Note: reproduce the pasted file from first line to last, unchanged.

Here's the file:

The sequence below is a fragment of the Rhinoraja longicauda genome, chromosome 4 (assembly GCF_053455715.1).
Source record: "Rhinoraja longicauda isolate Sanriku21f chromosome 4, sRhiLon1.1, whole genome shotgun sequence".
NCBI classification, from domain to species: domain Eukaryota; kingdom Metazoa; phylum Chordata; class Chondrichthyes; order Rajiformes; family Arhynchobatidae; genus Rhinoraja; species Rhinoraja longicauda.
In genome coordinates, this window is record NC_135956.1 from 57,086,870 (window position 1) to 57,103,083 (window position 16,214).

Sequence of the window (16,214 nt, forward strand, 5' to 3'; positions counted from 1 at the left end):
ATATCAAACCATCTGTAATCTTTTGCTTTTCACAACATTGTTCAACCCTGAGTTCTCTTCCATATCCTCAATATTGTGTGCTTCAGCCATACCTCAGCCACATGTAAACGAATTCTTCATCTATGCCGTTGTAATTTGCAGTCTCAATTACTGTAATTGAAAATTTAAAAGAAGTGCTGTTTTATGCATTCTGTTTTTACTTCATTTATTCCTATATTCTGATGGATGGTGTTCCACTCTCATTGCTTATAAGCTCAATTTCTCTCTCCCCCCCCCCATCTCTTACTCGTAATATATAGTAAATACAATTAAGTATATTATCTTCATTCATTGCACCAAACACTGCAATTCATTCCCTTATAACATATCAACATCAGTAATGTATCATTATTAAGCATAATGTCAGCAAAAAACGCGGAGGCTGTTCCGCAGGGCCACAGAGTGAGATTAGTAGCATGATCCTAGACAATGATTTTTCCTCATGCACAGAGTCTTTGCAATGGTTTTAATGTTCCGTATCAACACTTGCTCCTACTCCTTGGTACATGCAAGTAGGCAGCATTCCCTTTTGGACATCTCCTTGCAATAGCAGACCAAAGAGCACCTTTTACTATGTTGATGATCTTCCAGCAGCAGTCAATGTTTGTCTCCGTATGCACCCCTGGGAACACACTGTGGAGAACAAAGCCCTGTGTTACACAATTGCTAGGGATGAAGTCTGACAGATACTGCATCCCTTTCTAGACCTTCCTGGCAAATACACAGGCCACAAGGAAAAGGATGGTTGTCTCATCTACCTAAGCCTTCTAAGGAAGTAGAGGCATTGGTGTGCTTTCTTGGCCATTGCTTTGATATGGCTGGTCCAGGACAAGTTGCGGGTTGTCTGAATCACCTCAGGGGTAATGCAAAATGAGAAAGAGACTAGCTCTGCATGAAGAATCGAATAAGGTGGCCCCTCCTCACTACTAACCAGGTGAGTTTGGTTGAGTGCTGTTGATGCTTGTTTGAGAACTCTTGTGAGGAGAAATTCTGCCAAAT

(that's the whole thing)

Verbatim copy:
The sequence below is a fragment of the Rhinoraja longicauda genome, chromosome 4 (assembly GCF_053455715.1).
Source record: "Rhinoraja longicauda isolate Sanriku21f chromosome 4, sRhiLon1.1, whole genome shotgun sequence".
NCBI classification, from domain to species: domain Eukaryota; kingdom Metazoa; phylum Chordata; class Chondrichthyes; order Rajiformes; family Arhynchobatidae; genus Rhinoraja; species Rhinoraja longicauda.
In genome coordinates, this window is record NC_135956.1 from 57,086,870 (window position 1) to 57,103,083 (window position 16,214).

Sequence of the window (16,214 nt, forward strand, 5' to 3'; positions counted from 1 at the left end):
ATATCAAACCATCTGTAATCTTTTGCTTTTCACAACATTGTTCAACCCTGAGTTCTCTTCCATATCCTCAATATTGTGTGCTTCAGCCATACCTCAGCCACATGTAAACGAATTCTTCATCTATGCCGTTGTAATTTGCAGTCTCAATTACTGTAATTGAAAATTTAAAAGAAGTGCTGTTTTATGCATTCTGTTTTTACTTCATTTATTCCTATATTCTGATGGATGGTGTTCCACTCTCATTGCTTATAAGCTCAATTTCTCTCTCCCCCCCCCCATCTCTTACTCGTAATATATAGTAAATACAATTAAGTATATTATCTTCATTCATTGCACCAAACACTGCAATTCATTCCCTTATAACATATCAACATCAGTAATGTATCATTATTAAGCATAATGTCAGCAAAAAACGCGGAGGCTGTTCCGCAGGGCCACAGAGTGAGATTAGTAGCATGATCCTAGACAATGATTTTTCCTCATGCACAGAGTCTTTGCAATGGTTTTAATGTTCCGTATCAACACTTGCTCCTACTCCTTGGTACATGCAAGTAGGCAGCATTCCCTTTTGGACATCTCCTTGCAATAGCAGACCAAAGAGCACCTTTTACTATGTTGATGATCTTCCAGCAGCAGTCAATGTTTGTCTCCGTATGCACCCCTGGGAACACACTGTGGAGAACAAAGCCCTGTGTTACACAATTGCTAGGGATGAAGTCTGACAGATACTGCATCCCTTTCTAGACCTTCCTGGCAAATACACAGGCCACAAGGAAAAGGATGGTTGTCTCATCTACCTAAGCCTTCTAAGGAAGTAGAGGCATTGGTGTGCTTTCTTGGCCATTGCTTTGATATGGCTGGTCCAGGACAAGTTGCGGGTTGTCTGAATCACCTCAGGGGTAATGCAAAATGAGAAAGAGACTAGCTCTGCATGAAGAATCGAATAAGGTGGCCCCTCCTCACTACTAACCAGGTGAGTTTGGTTGAGTGCTGTTGATGCTTGTTTGAGAACTCTTGTGAGGAGAAATTCTGCCAAAT